Standing Room Only – the sign that should have been posted outside Schorling Auditorium 3:45 p.m. yesterday. Hundreds of people who could not enter the auditorium to hear Rajmohan Gandhi’s speech, “Clinging to the Truth in the 21st century: What the Legacies of King and Gandhi have to offer,” stood outside and watched the speech from a live television screen.

Rajmohan, the grandson of humanitarian Mahatma Gandhi, spoke about the relationship Martin Luther King, Jr. and Mahatma Gandhi shared in their vision for peace.

“It was interesting to hear what he said and to see how he related Gandhi and King to the theme,” RC senior Kevin Fosnacht said.

Rajmohan illustrated the parallel between his grandfather’s fight for the Untouchables in India and King’s fight for the blacks in America.

“Violence against the weak had to be condemned,” Rajmohan said. “Gandhi

knew the caste system and the inequity of the Untouchability had to be attacked … Gandhi would have rather abandoned the whole movement for independence if he had to abandon the Untouchables.”

Quoting his grandfather, Rajmohan said, “It is a matter of shame … that there are farmers who feel Untouchables are their slaves.”

Rajmohan drew upon the Sept. 11th events to denounce racial discrimination against Muslims in the United States.

“Racial discrimination against Muslims was legitimized,” Rajmohan said. “Great and unforgettable crimes were committed.”

Drawing on increased suspicion from the U.S. government toward Muslims, Rajmohan said that in the United States an individual is usually innocent until proven guilty, but after the Sept. 11 events, Muslims are first considered guilty until they demonstrate their innocence.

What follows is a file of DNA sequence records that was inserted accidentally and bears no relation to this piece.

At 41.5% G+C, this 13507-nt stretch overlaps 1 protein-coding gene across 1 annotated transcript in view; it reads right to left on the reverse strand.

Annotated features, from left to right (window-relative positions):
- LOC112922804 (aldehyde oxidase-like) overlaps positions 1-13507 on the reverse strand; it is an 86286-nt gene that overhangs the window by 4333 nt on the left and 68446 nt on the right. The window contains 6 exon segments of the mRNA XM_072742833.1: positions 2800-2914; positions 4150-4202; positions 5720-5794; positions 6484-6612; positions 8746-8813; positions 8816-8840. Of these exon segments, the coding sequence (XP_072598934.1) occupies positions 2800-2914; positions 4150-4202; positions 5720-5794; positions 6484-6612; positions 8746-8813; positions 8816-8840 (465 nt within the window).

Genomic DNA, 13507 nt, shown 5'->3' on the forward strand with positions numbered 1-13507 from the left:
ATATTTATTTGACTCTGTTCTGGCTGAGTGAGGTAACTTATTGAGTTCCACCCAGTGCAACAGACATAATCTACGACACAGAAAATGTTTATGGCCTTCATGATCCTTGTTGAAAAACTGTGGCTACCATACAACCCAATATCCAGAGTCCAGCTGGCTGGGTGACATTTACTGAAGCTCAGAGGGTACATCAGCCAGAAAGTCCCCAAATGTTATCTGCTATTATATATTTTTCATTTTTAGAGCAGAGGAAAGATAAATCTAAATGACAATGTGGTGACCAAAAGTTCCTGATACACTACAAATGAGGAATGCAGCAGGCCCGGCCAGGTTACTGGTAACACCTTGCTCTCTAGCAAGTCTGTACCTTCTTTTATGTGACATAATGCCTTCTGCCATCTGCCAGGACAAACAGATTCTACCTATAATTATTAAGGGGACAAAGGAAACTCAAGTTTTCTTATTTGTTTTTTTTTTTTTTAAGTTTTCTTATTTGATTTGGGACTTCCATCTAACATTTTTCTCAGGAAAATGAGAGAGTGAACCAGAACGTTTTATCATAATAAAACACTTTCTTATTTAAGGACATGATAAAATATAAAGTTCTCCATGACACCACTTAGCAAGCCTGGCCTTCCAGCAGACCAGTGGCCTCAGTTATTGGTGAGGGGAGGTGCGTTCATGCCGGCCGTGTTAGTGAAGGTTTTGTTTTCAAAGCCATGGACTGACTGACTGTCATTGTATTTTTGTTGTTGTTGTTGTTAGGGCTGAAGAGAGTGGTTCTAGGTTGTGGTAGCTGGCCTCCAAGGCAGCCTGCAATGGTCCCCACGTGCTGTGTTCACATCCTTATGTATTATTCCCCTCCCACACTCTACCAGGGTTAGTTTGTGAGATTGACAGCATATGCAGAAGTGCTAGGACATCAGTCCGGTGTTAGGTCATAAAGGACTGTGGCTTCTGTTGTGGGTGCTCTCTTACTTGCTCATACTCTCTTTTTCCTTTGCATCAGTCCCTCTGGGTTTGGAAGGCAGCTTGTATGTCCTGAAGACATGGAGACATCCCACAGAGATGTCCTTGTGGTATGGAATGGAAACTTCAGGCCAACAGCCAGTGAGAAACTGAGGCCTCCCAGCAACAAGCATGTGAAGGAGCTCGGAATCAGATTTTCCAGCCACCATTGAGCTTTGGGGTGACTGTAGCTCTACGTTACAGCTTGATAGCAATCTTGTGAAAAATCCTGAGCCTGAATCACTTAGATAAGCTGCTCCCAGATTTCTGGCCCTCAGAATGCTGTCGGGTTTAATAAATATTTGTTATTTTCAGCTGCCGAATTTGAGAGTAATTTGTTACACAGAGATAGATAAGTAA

Rajmohan also spoke about how America incorrectly connects the war on terrorism with Islam by the rhetoric of “us” versus “them”.

“Today colonialism is out but politically correct racism is in,” said Rajmohan.

With the Middle East crisis, Rajmohan stressed the importance of using nonviolence on both sides to bring “justice to the Palestinians and security to the Israelis,” explaining how violence in the region was counterproductive.

“Why is nonviolence not being given more of a chance?” Rajmohan asked.

In order to bring peace to the Middle East, Rajmohan said the United States must be more objective in its involvement.

“America needs to have an even-handed approach,” Rajmohan said.

Rajmohan brought the title of the lecture into his discussion of nonviolence when an audience member asked, “How can we cling to the truth when we don’t know what it is?”

In response, Rajmohan explained the importance of an objective search for what is right by looking at both sides. However, he said, as hard as it is to search for the truth, nonviolence is the better solution because the conclusions drawn about what is right may be imperfect.

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